They achieved eternity, all right.  You see, Iverson didn’t advance with his men, and even in the 19th century that was considered a, shall we say, less-than-stellar stunt for a general to pull.  More over, he didn’t send out skirmishers to reconnoiter the ground in front of him.  The result was that the ‘cowardly’ Yankees had taken up position behind that low stone wall.  All at once, the Union forces (New York and Pennsylvania troops mainly) stood up and cut down Iverson’s men with all the lethal efficiency of a crazed lawn mower.  The North Carolinians literally fell in line just as they’d been standing and were initially buried in a series of long, shallow pits (‘Iverson’s Pits’) before eventually being re-interred south after the war.

For decades afterward, the farmers who cultivated that area said their wheat grew the highest and healthiest where Iverson’s Pits had been…

Today the name ‘Iverson’s Pits’ is common only among historians and ghost hunters.  For visitors getting the lay of the larger battle (especially on their first visit), those tragically misled North Carolinian soldiers and the pits where they lay for years are not even mentioned.  Iverson led them into history, all right—obscure history where they’re hardly remembered by anyone. 

The Rupp House in Gettysburg lay just outside the town’s southern edge in 1863.  Built by John Rupp, the original house became one of the quintessential scenes of urban warfare.  Hiding in his basement during the battle, Rupp recounted the horrific moment when his house became the line of battle separating the antagonists.  Union soldiers held the front porch, while Southern soldiers held the back porch.  They fired through the house, riddling it with bullets and blood.  Once the fighting moved on to other areas, Rupp’s house became a field hospital, pressed into service like every other surviving structure.  Whereas the bodies of the deceased were later disinterred and moved to the national cemetery, the pits where severed limbs (sawed off during hasty amputations) were buried were never cleared.  And area near the old house’s back window is the likely spot where a mass grave of dismembered arms and legs still houses is grisly souvenirs, and these type of pits are all over town.

Rupp expanded the house after the Civil War, and the modern front visitors see dates to the 1880s.  Go around back and you’ll be looking at the Civil War-era portion of the home.  Take a ghost tour at night and you’ll not only hear spooky stories, you’ll also learn a lot of local lore, such as what the Rupp family endured during and after the battle, even as you might encounter a ghostly visitor intent on reminding the living that they were once living too.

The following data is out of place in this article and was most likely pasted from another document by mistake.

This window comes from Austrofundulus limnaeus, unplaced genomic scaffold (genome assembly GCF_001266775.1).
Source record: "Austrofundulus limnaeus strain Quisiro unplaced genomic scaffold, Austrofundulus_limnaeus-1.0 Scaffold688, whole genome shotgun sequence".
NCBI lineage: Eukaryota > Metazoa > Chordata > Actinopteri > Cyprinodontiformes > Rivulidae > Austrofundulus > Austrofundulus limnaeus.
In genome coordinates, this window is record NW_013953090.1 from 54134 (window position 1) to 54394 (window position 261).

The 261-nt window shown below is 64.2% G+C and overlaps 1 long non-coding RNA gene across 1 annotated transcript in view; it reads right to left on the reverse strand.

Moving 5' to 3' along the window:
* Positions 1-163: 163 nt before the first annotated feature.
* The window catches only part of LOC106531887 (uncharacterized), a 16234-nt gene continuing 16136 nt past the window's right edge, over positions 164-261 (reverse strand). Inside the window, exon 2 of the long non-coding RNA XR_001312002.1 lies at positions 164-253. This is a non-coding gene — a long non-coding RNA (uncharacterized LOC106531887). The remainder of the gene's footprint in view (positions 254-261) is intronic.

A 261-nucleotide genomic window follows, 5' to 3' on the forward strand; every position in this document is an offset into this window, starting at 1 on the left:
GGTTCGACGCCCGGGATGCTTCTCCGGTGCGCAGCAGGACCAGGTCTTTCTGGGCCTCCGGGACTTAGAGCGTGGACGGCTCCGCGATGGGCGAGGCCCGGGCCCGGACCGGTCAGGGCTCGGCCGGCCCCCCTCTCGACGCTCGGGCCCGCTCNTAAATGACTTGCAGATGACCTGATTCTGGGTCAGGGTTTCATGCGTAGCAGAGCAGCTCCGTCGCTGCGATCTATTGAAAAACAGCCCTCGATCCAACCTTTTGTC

Outside the Rupp House. The portion that existed during the Civil War is on the far right with the flood light hanging off it; the rest was built in the 1880s. The blue light in the upper-most right attic window was NOT visible to any of us during the tour; that window was complete black. Ghost tour around Gettysburg. Gettysburg, Pennsylvania. (Nathanael Miller, 01 July 2021)

Gettysburg was never meant to happen.  Lee didn’t want a general battle at that time or place, and Meade was still figuring out his command when the greatest battle on North America lit off.  Despite his handicaps, Meade would lead the Union forces to prevail, but the cost was so staggeringly high it’s difficult to understand the scope of the horror unless you seek out one or two specific stories where you can get to know the people that made the gory pageant happen.

July 2 would dawn with more bloodshed on the horizon…and end up being a day in which that rare event actually happened: the fate of the nation literally turned on actions of an obscure colonel on an obscure hill in an obscure town in Pennsylvania.

Check out Part 1 of my video about Gettysburg’s 158th at: https://youtu.be/SZQnNTkoC50

Check out the Gettysburg National Military Park at: https://www.nps.gov/gett/planyourvisit/visitorcenters.htm

Check out Gettysburg Ghost Tours & Gettysburg Paranormal Association at: https://gettysburgghosttours.com/

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Nathanael Miller’s Photojournalism Archives: